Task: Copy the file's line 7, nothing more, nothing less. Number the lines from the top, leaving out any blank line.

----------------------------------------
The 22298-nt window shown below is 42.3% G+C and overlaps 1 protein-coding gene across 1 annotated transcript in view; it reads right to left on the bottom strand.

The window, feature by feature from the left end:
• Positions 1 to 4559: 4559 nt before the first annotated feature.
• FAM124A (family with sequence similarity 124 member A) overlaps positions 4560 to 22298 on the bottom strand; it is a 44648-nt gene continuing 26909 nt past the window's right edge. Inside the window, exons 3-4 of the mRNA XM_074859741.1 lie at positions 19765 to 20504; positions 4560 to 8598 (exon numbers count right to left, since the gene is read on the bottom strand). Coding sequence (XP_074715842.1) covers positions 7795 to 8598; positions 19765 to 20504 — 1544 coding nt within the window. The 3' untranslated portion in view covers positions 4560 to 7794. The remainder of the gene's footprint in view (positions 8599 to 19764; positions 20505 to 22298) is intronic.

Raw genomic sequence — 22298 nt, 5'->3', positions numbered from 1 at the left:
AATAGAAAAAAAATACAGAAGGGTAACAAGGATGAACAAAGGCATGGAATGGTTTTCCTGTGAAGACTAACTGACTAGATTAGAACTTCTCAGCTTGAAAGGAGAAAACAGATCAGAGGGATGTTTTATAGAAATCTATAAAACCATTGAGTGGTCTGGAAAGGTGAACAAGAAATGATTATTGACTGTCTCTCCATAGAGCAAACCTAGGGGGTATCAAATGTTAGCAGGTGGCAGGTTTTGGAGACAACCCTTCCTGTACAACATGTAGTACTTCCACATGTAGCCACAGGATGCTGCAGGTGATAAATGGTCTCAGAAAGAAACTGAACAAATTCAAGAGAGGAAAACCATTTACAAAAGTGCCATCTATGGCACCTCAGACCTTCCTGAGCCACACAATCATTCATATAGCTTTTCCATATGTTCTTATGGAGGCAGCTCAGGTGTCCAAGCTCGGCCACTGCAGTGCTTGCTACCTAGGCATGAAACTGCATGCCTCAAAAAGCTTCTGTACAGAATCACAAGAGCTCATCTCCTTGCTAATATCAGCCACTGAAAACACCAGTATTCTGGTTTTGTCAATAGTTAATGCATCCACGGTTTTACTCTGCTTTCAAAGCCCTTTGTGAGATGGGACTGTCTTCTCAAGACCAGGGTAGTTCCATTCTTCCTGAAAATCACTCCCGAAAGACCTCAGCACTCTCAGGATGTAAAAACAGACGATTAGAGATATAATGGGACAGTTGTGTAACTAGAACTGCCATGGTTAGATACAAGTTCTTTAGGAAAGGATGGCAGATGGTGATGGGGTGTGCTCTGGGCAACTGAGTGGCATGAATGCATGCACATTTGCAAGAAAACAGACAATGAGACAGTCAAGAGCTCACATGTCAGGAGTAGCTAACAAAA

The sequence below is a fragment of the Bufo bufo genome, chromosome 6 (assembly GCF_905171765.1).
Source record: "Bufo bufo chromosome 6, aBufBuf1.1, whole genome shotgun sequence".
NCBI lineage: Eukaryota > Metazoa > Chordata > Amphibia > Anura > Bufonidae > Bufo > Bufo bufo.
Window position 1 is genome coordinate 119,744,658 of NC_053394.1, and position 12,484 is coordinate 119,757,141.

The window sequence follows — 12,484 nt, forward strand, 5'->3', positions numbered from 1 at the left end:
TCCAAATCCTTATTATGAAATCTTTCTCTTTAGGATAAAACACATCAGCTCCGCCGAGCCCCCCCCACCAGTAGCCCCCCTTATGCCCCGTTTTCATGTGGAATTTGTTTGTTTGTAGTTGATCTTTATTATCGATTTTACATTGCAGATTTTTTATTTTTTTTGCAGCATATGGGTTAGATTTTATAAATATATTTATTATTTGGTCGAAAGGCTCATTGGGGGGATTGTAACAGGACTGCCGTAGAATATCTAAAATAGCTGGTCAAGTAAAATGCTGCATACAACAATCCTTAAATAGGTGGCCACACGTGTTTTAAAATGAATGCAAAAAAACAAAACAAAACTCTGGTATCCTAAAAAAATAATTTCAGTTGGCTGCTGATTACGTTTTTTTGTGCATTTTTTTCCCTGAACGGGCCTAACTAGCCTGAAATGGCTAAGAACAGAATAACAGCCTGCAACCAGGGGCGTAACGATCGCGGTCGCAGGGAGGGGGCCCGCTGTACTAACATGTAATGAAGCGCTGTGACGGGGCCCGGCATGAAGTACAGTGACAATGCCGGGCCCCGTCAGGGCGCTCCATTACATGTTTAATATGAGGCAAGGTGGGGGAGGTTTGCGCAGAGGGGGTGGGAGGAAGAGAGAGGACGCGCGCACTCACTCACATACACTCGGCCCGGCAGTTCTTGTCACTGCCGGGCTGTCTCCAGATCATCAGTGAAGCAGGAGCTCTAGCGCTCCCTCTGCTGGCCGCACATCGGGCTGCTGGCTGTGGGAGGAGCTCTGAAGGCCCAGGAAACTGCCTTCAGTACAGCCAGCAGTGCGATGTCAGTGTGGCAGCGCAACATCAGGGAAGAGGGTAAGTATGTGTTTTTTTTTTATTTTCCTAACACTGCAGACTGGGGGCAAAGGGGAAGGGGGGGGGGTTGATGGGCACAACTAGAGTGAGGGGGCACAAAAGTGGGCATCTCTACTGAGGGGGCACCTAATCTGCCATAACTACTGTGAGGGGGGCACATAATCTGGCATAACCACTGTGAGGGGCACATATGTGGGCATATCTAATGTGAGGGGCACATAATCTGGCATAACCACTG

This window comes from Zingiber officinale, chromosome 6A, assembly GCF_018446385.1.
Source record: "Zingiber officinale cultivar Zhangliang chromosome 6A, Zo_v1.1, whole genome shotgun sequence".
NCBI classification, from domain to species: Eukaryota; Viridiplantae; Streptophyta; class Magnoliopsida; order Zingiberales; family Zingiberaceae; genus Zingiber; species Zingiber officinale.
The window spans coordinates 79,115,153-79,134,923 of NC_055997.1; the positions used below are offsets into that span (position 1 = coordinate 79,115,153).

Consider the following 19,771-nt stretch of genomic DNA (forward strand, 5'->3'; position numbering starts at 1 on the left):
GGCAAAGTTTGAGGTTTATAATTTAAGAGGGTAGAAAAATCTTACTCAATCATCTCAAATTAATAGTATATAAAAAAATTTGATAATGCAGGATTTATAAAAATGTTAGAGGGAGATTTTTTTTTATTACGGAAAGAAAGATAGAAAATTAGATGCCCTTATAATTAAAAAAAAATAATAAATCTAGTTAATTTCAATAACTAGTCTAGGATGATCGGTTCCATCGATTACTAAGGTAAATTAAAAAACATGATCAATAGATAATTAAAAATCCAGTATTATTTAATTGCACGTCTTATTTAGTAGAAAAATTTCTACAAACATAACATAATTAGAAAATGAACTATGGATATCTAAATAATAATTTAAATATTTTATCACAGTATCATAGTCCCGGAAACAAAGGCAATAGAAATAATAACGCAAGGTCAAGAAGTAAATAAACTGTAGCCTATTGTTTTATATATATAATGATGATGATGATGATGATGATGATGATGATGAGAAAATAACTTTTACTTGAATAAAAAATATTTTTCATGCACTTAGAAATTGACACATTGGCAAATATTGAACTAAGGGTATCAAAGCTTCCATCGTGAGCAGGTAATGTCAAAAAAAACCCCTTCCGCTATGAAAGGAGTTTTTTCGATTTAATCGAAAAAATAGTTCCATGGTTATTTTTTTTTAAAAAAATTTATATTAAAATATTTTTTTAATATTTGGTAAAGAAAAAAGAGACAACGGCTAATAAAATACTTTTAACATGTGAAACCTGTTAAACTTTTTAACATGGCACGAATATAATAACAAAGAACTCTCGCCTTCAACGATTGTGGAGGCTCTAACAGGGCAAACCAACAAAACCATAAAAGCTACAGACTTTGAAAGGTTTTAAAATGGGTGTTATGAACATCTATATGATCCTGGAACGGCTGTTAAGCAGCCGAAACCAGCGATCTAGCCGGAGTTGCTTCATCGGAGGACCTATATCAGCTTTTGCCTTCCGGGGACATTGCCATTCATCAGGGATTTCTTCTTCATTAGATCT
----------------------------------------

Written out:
The sequence below is a fragment of the Bufo bufo genome, chromosome 6 (assembly GCF_905171765.1).